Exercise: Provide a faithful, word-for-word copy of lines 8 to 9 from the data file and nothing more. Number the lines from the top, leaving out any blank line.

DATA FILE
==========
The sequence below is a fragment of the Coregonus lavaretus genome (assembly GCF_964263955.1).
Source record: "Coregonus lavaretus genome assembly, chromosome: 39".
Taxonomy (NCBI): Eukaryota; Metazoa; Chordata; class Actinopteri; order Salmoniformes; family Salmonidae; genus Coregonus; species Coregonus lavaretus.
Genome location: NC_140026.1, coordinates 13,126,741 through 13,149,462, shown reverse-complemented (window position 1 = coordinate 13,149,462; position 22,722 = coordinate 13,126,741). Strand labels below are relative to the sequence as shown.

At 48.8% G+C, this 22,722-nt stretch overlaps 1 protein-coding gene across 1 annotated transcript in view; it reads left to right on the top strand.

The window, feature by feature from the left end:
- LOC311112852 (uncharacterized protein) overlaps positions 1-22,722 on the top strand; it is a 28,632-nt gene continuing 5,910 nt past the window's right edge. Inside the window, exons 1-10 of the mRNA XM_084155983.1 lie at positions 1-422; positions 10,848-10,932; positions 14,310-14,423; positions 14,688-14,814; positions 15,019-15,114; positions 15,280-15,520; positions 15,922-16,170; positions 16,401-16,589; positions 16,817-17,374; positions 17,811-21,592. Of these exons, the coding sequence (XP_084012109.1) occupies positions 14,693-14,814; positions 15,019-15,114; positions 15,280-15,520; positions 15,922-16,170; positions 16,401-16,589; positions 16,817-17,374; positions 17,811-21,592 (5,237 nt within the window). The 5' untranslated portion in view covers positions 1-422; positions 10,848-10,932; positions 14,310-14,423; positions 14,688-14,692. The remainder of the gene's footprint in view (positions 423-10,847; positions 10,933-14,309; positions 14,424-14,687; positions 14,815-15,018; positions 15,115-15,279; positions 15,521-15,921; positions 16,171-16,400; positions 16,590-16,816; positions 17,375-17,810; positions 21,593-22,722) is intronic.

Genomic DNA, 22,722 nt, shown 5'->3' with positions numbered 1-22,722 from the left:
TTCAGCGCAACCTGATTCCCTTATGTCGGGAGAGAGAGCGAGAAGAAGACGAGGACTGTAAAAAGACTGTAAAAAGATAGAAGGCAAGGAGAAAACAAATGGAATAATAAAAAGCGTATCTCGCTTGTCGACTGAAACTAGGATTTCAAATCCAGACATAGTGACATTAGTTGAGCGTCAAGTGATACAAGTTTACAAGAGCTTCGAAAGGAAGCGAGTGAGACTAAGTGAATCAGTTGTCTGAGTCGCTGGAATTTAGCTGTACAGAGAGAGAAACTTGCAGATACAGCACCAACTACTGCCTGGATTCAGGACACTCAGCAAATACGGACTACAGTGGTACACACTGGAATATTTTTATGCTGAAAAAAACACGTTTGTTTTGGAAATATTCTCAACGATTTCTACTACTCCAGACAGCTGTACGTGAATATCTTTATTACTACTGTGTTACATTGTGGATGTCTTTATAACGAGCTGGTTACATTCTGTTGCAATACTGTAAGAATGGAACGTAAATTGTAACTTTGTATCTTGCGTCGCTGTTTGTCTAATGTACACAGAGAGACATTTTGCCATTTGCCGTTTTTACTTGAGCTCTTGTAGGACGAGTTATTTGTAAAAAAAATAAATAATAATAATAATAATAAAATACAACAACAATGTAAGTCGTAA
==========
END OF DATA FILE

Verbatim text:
Genomic DNA, 22,722 nt, shown 5'->3' with positions numbered 1-22,722 from the left:
TTCAGCGCAACCTGATTCCCTTATGTCGGGAGAGAGAGCGAGAAGAAGACGAGGACTGTAAAAAGACTGTAAAAAGATAGAAGGCAAGGAGAAAACAAATGGAATAATAAAAAGCGTATCTCGCTTGTCGACTGAAACTAGGATTTCAAATCCAGACATAGTGACATTAGTTGAGCGTCAAGTGATACAAGTTTACAAGAGCTTCGAAAGGAAGCGAGTGAGACTAAGTGAATCAGTTGTCTGAGTCGCTGGAATTTAGCTGTACAGAGAGAGAAACTTGCAGATACAGCACCAACTACTGCCTGGATTCAGGACACTCAGCAAATACGGACTACAGTGGTACACACTGGAATATTTTTATGCTGAAAAAAACACGTTTGTTTTGGAAATATTCTCAACGATTTCTACTACTCCAGACAGCTGTACGTGAATATCTTTATTACTACTGTGTTACATTGTGGATGTCTTTATAACGAGCTGGTTACATTCTGTTGCAATACTGTAAGAATGGAACGTAAATTGTAACTTTGTATCTTGCGTCGCTGTTTGTCTAATGTACACAGAGAGACATTTTGCCATTTGCCGTTTTTACTTGAGCTCTTGTAGGACGAGTTATTTGTAAAAAAAATAAATAATAATAATAATAATAAAATACAACAACAATGTAAGTCGTAA